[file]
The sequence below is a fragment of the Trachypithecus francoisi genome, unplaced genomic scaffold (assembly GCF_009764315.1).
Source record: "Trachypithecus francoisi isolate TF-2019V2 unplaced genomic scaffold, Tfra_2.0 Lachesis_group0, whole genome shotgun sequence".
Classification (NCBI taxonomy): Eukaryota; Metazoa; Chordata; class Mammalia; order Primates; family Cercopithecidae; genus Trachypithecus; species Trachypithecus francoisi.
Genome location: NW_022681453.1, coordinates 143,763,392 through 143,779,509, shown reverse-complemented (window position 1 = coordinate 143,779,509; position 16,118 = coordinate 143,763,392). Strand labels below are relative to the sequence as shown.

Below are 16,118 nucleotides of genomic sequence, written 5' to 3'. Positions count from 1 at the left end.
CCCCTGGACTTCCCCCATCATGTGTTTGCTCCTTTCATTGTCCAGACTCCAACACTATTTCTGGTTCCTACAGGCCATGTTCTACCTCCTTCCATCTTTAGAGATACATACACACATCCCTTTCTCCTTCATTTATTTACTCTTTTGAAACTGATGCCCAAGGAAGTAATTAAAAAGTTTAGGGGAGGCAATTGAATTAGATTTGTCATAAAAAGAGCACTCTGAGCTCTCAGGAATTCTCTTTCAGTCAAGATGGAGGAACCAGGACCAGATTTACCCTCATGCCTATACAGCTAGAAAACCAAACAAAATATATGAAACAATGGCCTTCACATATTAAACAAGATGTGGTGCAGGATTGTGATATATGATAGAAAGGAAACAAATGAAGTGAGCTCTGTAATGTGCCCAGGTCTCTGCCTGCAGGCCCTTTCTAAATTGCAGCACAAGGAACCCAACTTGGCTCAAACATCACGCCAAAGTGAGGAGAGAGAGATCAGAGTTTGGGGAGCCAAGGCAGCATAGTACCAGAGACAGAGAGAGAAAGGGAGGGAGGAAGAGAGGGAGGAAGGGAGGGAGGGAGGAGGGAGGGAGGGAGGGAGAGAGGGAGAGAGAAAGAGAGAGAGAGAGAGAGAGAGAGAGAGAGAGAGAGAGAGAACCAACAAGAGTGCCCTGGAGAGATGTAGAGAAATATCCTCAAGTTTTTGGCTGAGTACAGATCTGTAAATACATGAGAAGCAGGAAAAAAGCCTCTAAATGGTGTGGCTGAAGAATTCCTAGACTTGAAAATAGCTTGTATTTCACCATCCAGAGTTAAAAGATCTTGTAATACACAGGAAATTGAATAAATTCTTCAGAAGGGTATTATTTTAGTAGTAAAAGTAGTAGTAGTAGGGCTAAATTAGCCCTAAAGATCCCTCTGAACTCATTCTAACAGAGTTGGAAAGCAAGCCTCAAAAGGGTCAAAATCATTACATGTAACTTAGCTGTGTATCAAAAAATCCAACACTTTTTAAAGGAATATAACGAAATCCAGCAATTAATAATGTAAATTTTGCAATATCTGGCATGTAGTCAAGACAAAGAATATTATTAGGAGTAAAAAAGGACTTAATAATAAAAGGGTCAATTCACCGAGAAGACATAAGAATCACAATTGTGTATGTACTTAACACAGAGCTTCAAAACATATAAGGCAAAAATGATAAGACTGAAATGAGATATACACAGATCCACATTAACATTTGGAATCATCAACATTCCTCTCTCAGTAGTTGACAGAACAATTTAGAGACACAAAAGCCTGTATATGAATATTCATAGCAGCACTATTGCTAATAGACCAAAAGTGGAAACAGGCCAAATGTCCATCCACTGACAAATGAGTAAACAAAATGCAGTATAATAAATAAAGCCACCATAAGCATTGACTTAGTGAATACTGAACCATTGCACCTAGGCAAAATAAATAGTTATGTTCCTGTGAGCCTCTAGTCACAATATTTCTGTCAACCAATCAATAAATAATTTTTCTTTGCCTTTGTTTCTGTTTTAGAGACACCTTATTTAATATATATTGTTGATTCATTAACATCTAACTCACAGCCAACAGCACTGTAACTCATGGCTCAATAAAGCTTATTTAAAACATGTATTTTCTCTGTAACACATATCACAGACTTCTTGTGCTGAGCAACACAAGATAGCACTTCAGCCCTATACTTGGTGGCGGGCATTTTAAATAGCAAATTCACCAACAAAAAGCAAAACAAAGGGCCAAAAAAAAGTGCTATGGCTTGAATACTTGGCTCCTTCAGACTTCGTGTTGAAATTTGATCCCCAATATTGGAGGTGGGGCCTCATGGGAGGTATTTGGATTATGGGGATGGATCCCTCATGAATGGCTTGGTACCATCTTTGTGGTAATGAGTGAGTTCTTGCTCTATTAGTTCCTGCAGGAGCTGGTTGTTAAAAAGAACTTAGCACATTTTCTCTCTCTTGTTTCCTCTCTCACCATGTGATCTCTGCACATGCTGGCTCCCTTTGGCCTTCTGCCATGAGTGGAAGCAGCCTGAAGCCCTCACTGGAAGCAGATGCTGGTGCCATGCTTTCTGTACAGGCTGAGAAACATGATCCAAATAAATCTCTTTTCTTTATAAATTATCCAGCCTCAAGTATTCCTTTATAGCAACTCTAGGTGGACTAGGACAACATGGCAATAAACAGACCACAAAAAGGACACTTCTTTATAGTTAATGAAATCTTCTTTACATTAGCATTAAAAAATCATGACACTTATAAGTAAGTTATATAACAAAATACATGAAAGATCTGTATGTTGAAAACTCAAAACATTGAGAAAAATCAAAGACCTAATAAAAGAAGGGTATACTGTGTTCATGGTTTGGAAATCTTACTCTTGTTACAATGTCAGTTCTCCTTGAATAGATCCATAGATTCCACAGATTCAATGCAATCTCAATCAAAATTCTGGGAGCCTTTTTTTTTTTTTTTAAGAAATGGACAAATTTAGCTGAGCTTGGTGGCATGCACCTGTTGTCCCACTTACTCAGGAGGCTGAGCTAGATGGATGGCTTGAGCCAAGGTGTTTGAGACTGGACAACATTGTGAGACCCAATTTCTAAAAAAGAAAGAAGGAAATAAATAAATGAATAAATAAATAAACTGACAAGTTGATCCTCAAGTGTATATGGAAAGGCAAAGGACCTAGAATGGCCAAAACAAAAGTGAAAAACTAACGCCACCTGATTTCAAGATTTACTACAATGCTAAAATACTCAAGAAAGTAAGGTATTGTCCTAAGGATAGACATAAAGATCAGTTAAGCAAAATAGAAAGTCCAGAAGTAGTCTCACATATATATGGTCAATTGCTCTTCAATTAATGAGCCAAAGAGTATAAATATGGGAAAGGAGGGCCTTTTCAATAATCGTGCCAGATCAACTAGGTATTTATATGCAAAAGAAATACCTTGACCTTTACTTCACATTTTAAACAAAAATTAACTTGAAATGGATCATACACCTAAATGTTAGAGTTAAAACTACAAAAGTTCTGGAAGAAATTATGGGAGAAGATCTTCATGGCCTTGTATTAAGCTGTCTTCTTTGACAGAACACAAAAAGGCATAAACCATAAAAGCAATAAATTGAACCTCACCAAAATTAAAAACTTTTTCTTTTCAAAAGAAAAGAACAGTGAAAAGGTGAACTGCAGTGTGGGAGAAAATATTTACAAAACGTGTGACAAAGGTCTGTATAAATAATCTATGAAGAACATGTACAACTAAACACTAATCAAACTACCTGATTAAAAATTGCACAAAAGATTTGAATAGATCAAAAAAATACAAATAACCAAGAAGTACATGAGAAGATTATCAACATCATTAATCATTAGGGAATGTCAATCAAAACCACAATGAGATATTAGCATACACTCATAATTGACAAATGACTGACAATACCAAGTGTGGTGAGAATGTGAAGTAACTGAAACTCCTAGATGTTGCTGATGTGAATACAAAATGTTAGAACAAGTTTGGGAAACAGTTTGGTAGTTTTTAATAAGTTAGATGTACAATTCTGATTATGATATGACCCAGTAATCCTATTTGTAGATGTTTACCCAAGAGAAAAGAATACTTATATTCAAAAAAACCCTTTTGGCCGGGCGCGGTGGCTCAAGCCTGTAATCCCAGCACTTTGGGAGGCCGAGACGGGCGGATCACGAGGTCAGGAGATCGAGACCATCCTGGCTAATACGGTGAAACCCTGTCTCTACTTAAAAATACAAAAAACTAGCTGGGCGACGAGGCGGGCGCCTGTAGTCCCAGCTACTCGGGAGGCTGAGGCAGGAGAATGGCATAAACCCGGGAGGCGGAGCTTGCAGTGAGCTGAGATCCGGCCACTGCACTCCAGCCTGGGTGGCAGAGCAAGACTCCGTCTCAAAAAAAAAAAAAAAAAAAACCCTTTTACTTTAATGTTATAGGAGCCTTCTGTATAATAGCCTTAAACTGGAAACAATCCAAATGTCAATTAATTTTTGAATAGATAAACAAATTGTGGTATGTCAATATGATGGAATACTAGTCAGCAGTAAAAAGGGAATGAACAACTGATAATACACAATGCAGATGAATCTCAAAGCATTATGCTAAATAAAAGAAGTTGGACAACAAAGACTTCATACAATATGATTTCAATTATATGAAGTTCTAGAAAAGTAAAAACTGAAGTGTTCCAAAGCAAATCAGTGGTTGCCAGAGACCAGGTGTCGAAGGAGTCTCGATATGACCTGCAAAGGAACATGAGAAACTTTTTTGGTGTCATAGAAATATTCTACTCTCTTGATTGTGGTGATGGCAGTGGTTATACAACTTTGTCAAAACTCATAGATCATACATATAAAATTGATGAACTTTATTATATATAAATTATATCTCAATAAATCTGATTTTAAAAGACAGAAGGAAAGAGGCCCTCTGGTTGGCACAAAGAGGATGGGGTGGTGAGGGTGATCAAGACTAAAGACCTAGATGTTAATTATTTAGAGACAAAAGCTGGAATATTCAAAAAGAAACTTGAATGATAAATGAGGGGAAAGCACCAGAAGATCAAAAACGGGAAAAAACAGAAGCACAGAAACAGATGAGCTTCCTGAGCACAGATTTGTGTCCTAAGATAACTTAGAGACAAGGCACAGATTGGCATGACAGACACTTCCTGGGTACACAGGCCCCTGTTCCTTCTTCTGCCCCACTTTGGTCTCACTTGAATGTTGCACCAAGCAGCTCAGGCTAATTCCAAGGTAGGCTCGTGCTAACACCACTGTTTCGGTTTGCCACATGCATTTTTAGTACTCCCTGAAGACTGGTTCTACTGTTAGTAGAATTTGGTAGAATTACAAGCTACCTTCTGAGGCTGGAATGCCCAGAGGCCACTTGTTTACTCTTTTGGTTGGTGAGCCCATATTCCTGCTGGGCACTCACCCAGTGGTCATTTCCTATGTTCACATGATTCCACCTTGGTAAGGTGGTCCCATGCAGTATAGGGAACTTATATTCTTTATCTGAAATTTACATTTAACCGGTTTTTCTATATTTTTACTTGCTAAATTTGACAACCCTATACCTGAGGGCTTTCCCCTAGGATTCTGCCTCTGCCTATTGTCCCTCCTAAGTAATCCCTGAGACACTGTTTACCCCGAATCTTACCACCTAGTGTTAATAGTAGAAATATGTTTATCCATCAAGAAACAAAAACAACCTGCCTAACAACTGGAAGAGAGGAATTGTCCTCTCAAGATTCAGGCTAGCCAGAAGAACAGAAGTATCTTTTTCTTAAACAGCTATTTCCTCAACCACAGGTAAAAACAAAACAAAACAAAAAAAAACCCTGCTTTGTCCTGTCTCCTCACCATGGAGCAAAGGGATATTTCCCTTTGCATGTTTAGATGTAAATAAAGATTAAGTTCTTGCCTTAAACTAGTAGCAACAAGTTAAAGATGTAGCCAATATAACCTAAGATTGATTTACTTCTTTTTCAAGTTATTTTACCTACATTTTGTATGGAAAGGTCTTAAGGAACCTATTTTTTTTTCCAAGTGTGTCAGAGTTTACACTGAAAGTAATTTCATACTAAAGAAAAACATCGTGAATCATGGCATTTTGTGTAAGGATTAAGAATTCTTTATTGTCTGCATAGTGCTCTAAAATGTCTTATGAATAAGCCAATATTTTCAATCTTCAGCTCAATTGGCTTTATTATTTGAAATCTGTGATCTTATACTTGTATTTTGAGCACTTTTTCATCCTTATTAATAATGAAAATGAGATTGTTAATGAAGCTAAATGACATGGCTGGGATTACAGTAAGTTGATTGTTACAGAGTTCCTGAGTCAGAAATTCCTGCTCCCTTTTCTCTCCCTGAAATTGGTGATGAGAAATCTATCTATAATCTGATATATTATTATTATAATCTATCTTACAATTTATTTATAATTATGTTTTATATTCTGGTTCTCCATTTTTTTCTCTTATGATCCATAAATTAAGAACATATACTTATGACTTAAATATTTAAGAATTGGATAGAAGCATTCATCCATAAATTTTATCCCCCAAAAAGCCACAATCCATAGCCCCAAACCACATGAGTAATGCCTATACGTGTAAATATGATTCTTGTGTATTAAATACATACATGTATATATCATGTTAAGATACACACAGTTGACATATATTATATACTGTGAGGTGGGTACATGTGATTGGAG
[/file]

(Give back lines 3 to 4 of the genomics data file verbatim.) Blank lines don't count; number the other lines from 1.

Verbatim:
Classification (NCBI taxonomy): Eukaryota; Metazoa; Chordata; class Mammalia; order Primates; family Cercopithecidae; genus Trachypithecus; species Trachypithecus francoisi.
Genome location: NW_022681453.1, coordinates 143,763,392 through 143,779,509, shown reverse-complemented (window position 1 = coordinate 143,779,509; position 16,118 = coordinate 143,763,392). Strand labels below are relative to the sequence as shown.